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PARBICA Conferences

Island Culture Archival Support

University of Auckland, New Zealand
September 7-10, 2015

The sixteenth Pacific Regional Branch International Council on Archives (PARBICA), or better known as, PARBICA 16, held its biennial conference from September 7-10, 2015 at the Engineering Building on the campus of the University of Auckland, New Zealand. The conference was held in association with the Archives and Records Association of New Zealand. (ARANZ). The theme of the conference was Footprints in Space and Time, and focused on how record keepers and archivists of the Pacific region must build resilience in a networked society that is changing the way records are created, preserved and used. Archivists and record keepers need to prove their value and better connect communities with their archives and services. A key opportunity for making progress is to form international partnerships and harness the momentum that global initiatives provide.

University of Auckland, New Zealand

Although the weather was cool and brisk with light showers throughout the week, it certainly did not distract from the wonderful workshops, discussions, and breakout sessions that were offered during the conference. Indeed, the conference attracted more than 150 people from both organizations that work with records in some capacity. Attendees came from Australia, New Zealand, the Pacific Islands, the United States, and even as far as South Africa!

On the first day of the conference two workshops were given to PARBICA attendees. The first took place in the morning, and was presented by Roslyn Russell, an Australian historian and museum specialist. Roslyn is the co-author, with Kylie Winkworth, of the book, Significance 2.0: A guide to assessing the significance of collections (2009), which is the accepted methodology for significance assessment in Australia. She is also a former Chair (2009-2013) of the International Advisory Committee of the UNESCO Memory of the World Program for safeguarding documentary heritage.

The workshop helped participants through the sometime difficult process of assessing the significance of items and collections. Roslyn used the methodology and criteria that was developed in Australia known as Significance 2.0. This method is not meant to compete with or replace well-established collection practices and procedures. Rather, it adds value to current collection practices. The participants learned how the meanings and values of archival collections could be best understood and evaluated through this process. They also learned how to apply the significance criteria to their own collections, and how significance assessment can benefit their institutions. Finally, the workshop featured case studies of significance assessments of archival collections from Australia and the Pacific region.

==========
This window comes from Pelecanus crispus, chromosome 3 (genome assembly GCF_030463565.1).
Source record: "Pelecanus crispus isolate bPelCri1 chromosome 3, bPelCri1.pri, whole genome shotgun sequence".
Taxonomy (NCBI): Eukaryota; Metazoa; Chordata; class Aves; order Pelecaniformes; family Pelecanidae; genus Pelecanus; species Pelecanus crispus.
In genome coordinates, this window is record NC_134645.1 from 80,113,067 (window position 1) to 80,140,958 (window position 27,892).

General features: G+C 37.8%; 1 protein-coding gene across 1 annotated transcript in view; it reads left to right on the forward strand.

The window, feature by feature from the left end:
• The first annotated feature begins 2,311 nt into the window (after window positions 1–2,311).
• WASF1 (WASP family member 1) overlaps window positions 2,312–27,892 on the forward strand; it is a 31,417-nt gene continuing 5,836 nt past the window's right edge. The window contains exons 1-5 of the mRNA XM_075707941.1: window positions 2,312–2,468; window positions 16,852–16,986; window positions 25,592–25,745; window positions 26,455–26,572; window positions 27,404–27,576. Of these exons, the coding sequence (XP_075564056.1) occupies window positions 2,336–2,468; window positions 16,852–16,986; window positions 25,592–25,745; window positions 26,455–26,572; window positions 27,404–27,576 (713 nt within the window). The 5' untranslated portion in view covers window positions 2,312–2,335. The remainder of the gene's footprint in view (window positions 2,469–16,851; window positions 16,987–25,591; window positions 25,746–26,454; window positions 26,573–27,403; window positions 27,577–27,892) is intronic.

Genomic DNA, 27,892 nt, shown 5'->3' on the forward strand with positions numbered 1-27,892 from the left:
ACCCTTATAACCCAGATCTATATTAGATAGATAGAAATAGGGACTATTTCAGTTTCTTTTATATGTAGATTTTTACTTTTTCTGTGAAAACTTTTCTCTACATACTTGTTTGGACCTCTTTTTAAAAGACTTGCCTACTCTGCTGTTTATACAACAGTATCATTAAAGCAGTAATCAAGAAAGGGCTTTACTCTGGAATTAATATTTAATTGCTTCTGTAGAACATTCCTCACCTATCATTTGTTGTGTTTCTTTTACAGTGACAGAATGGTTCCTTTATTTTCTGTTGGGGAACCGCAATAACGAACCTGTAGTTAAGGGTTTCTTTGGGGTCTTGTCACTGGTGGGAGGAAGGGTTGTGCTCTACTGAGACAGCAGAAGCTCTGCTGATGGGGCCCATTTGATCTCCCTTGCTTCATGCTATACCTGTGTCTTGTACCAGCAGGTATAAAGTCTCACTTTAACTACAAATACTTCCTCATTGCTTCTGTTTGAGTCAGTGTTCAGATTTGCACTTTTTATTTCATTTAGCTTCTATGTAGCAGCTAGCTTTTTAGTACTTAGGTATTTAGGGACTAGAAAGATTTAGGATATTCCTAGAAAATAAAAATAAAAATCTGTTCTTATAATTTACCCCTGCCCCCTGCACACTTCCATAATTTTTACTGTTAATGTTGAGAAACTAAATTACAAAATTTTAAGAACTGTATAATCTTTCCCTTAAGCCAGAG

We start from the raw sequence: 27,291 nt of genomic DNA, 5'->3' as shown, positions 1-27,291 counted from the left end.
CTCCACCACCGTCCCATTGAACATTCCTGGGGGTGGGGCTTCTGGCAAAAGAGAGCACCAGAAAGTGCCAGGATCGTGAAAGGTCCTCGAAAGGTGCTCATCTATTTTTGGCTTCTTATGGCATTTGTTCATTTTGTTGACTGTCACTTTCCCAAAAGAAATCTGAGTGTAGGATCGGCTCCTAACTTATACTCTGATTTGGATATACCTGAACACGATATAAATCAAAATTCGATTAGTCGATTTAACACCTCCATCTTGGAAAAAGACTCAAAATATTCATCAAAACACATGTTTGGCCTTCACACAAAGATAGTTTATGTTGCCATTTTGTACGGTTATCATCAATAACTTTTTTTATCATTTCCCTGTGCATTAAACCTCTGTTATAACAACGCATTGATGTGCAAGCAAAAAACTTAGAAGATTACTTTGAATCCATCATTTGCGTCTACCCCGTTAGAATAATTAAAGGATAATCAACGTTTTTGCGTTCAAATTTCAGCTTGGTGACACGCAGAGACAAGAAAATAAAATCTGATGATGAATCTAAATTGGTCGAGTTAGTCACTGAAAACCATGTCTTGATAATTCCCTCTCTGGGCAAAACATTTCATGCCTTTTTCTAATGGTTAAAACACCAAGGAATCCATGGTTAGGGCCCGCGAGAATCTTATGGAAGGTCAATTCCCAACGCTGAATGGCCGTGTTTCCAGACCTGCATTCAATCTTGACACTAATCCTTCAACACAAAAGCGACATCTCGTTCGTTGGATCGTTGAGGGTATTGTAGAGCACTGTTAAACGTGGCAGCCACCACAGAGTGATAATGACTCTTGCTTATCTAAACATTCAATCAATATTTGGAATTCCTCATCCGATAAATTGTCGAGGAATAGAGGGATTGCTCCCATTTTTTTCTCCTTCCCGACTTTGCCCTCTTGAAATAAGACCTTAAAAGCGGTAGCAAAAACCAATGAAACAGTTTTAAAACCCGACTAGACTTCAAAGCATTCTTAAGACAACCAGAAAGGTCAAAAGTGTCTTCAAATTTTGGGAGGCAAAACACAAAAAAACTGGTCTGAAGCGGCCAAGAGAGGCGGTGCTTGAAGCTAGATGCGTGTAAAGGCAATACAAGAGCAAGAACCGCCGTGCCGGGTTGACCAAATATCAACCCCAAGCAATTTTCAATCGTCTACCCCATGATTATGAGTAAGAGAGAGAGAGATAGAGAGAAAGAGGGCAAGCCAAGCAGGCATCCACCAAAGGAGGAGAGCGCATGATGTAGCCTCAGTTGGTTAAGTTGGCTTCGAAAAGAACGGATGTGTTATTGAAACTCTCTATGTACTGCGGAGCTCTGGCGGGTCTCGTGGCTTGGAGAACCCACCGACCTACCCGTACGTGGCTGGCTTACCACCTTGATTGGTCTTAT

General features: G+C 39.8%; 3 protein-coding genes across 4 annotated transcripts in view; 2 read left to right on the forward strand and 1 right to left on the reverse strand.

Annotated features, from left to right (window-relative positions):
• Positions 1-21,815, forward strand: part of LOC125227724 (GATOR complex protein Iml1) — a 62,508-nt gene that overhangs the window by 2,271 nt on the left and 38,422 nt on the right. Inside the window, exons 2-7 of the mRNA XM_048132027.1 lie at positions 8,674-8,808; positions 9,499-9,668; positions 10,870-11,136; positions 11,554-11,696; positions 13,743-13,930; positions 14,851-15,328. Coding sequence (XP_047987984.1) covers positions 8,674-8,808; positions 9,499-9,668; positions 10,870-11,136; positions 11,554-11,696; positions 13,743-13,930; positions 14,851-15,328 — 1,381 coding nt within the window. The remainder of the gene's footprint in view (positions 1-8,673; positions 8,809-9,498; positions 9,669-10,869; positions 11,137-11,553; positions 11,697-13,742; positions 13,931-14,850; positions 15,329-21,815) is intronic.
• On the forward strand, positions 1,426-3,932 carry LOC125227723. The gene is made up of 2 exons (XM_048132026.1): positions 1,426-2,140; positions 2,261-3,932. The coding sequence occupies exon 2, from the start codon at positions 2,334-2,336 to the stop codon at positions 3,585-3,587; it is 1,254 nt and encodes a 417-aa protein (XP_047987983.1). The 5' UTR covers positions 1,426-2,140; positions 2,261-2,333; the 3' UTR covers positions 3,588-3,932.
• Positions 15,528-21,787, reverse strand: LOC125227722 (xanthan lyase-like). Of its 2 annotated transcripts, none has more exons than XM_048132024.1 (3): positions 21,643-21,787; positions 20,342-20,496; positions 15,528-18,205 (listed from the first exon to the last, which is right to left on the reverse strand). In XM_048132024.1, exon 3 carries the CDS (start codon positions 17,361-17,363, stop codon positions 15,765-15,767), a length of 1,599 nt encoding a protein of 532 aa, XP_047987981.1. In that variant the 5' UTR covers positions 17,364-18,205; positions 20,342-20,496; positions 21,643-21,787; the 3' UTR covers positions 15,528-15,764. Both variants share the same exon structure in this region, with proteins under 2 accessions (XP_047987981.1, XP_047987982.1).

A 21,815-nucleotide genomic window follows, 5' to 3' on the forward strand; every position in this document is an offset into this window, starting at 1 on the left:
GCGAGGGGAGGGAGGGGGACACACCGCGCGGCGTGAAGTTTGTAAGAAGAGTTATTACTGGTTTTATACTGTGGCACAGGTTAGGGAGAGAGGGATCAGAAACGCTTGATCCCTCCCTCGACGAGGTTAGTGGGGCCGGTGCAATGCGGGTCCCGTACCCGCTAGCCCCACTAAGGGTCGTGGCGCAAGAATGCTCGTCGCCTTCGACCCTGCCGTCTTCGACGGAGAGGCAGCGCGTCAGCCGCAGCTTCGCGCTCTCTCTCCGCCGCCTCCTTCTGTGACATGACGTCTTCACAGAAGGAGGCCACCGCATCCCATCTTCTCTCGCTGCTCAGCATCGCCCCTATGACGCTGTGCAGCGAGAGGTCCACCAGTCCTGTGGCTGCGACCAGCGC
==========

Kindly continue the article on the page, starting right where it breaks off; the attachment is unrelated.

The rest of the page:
The second workshop dealt with Disaster Preparedness and took place in the afternoon in two separate parts. The participants were split into two groups. One group sat in the conference room for the Creating an Affordable Disaster Management Strategy workshop, while the other group went outdoors to engage in the Salvaging Water-logged Materials workshop. Then, after about an hour and a half, the two groups swapped places.

Cheryl Jackson of the Australia National Archives presented the Creating an Affordable Disaster Management Strategy workshop. It was designed for participants to learn how to set up their storage and display areas away from water leaks, as well as learning how to block up mouse holes. The workshop also taught participants how to train staff and contractors the basic steps to avoid damage to their collection. Perhaps, the most significant portion of the discussion took participants through the basic, affordable strategies for preventing disasters, and preparing for ones that do happen.